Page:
I’m kind of scared of power tools.  I know how to use them, but I don’t have the right benches and clamps to hold things while I work, so I always feel a bit encumbered when working, and thus unsafe.  Thus I asked DH to come down to the workshop-of-doom to help me cut some 1x12s for my new loom.

And, of course, the kids wanted to come see what we were up to down there.

I come from a long line of women who worked with textiles, from knitters to factory seamstresses – my mother’s maiden name is even Webb.  Watching is great, DOING is even better.  My Grandmother taught me to knit when I was five.  My hands were too small to use my finger to hook the yarn over my needle, so I had to move my entire hand to put the thread over, a habit I’ve kept to this day.  On a visit to my Aunt’s sometime around the same time someone brought her spinning wheel over for an evening around the fire, and she trusted me with her hand cards, and taught me how to make rolags (the bundles of carded fleece from which yarn is then spun).  I know I must have made a mess of them, but I loved the rhythm of the process, and watching her spin up my rolags was magic.  She *was* spinning straw into gold, as far as my five year old brain was concerned.  Between these two experiences (and a lot of family stories) I was hooked.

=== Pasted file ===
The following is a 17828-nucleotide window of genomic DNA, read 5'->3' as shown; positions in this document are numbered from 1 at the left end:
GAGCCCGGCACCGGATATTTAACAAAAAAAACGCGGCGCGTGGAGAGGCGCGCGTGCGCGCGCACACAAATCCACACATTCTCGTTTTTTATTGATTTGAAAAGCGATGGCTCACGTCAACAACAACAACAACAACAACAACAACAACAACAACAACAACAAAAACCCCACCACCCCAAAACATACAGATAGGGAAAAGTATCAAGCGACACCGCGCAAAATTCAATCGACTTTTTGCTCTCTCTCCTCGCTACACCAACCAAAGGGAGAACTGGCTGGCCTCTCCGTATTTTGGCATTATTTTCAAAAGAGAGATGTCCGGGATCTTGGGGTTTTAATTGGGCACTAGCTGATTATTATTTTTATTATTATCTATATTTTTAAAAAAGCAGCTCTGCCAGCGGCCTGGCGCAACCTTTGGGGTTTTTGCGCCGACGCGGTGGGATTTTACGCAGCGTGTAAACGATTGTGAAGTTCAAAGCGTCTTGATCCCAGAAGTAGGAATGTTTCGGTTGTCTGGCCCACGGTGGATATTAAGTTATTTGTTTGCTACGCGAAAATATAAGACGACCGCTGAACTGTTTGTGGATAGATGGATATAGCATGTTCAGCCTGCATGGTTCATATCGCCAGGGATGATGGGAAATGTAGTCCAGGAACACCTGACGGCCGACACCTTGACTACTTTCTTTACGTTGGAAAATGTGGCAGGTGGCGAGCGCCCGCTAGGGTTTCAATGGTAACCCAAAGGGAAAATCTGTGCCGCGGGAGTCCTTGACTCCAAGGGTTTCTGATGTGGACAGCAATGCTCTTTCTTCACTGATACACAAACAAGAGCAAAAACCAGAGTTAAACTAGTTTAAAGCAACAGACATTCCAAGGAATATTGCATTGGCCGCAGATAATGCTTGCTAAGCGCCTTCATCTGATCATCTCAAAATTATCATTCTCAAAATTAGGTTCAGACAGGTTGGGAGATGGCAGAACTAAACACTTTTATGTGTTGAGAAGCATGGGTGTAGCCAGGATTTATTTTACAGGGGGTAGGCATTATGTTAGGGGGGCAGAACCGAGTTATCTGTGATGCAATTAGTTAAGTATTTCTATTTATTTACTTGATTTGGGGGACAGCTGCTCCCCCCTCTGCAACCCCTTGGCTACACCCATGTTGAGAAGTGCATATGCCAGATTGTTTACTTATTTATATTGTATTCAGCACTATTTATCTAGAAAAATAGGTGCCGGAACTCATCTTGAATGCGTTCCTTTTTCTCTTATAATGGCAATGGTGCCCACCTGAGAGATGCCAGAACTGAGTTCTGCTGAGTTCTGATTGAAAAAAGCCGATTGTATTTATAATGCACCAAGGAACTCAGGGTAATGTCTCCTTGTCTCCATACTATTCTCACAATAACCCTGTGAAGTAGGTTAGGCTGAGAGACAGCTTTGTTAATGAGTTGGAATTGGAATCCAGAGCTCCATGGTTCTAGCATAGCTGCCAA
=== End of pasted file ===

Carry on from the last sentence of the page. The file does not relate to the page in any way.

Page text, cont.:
So what did I do today when my kids wanted to enter the workshop-of-doom?  I had them leap into my arms at the bottom of the stairs.  I carried them into the shop, where, at a safe distance, they watched Daddy drill 3/8″ holes where I had indicated they should go.  Buddy went with me today to buy a new coping saw, as my old one seems to have vanished, and I’ll trust each of the kids with a few passes with it tomorrow, and with the sandpaper after that.  I’m sure they’ll want to get in on the warping, too, which is fine by me, since I know I’ll make a tangled mess of it with or without their help.  These experiences are on top of the sewing, embroidery, spinning and weaving each kid has already tried over the last couple of years when ‘helping me out’.

My mother didn’t knit, although she knew how.  I didn’t see a spinning wheel again for over a decade.  These experiences though, for a few days with my Grandmother (who always had to go home to the UK far too soon), and during a single evening one summer with a stranger, lit a spark in me; one that has lead to a lifetime of handwork and enjoyment.

What sparks are being lit for our children?

What sparks can we light in others?

What sparks are waiting out there to light each of us anew?


This entry was posted in abundance, arts and craftiness, childhood of origin, Educational Paradigms, unschooly goodness. Bookmark the permalink.

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